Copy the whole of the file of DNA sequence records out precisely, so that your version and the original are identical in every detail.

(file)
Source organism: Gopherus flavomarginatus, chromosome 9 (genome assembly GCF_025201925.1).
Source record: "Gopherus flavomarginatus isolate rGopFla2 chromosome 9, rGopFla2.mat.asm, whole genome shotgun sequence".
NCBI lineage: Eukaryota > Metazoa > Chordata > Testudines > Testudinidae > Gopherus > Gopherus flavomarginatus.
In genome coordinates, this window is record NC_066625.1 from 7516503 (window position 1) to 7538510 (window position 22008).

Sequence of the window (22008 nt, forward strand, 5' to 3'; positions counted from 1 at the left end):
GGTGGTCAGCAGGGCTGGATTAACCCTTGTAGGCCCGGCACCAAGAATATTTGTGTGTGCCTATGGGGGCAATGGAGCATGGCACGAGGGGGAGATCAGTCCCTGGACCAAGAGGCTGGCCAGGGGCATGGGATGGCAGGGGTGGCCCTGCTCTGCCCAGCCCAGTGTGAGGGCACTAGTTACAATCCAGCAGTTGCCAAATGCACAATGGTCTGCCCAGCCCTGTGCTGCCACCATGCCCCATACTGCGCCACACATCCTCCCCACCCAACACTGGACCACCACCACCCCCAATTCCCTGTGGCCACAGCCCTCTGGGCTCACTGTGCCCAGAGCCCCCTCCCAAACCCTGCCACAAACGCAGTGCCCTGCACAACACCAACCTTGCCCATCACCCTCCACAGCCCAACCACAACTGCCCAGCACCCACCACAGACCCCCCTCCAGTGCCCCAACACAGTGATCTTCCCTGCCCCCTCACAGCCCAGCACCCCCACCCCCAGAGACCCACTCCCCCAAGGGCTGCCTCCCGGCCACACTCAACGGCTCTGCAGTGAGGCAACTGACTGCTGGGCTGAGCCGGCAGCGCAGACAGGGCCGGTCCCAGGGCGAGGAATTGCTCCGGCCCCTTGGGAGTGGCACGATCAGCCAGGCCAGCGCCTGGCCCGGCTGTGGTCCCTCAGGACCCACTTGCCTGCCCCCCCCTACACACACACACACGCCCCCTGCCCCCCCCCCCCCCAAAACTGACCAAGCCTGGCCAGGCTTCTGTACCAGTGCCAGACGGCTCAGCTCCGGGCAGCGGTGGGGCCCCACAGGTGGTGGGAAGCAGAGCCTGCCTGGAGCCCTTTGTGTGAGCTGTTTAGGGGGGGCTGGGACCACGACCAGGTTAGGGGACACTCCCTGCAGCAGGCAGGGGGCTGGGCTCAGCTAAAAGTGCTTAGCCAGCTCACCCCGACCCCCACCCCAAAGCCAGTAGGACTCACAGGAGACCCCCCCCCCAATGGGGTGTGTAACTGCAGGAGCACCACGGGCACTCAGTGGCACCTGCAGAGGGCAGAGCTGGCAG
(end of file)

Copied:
Source organism: Gopherus flavomarginatus, chromosome 9 (genome assembly GCF_025201925.1).
Source record: "Gopherus flavomarginatus isolate rGopFla2 chromosome 9, rGopFla2.mat.asm, whole genome shotgun sequence".
NCBI lineage: Eukaryota > Metazoa > Chordata > Testudines > Testudinidae > Gopherus > Gopherus flavomarginatus.
In genome coordinates, this window is record NC_066625.1 from 7516503 (window position 1) to 7538510 (window position 22008).

Sequence of the window (22008 nt, forward strand, 5' to 3'; positions counted from 1 at the left end):
GGTGGTCAGCAGGGCTGGATTAACCCTTGTAGGCCCGGCACCAAGAATATTTGTGTGTGCCTATGGGGGCAATGGAGCATGGCACGAGGGGGAGATCAGTCCCTGGACCAAGAGGCTGGCCAGGGGCATGGGATGGCAGGGGTGGCCCTGCTCTGCCCAGCCCAGTGTGAGGGCACTAGTTACAATCCAGCAGTTGCCAAATGCACAATGGTCTGCCCAGCCCTGTGCTGCCACCATGCCCCATACTGCGCCACACATCCTCCCCACCCAACACTGGACCACCACCACCCCCAATTCCCTGTGGCCACAGCCCTCTGGGCTCACTGTGCCCAGAGCCCCCTCCCAAACCCTGCCACAAACGCAGTGCCCTGCACAACACCAACCTTGCCCATCACCCTCCACAGCCCAACCACAACTGCCCAGCACCCACCACAGACCCCCCTCCAGTGCCCCAACACAGTGATCTTCCCTGCCCCCTCACAGCCCAGCACCCCCACCCCCAGAGACCCACTCCCCCAAGGGCTGCCTCCCGGCCACACTCAACGGCTCTGCAGTGAGGCAACTGACTGCTGGGCTGAGCCGGCAGCGCAGACAGGGCCGGTCCCAGGGCGAGGAATTGCTCCGGCCCCTTGGGAGTGGCACGATCAGCCAGGCCAGCGCCTGGCCCGGCTGTGGTCCCTCAGGACCCACTTGCCTGCCCCCCCCTACACACACACACACGCCCCCTGCCCCCCCCCCCCCCAAAACTGACCAAGCCTGGCCAGGCTTCTGTACCAGTGCCAGACGGCTCAGCTCCGGGCAGCGGTGGGGCCCCACAGGTGGTGGGAAGCAGAGCCTGCCTGGAGCCCTTTGTGTGAGCTGTTTAGGGGGGGCTGGGACCACGACCAGGTTAGGGGACACTCCCTGCAGCAGGCAGGGGGCTGGGCTCAGCTAAAAGTGCTTAGCCAGCTCACCCCGACCCCCACCCCAAAGCCAGTAGGACTCACAGGAGACCCCCCCCCCAATGGGGTGTGTAACTGCAGGAGCACCACGGGCACTCAGTGGCACCTGCAGAGGGCAGAGCTGGCAG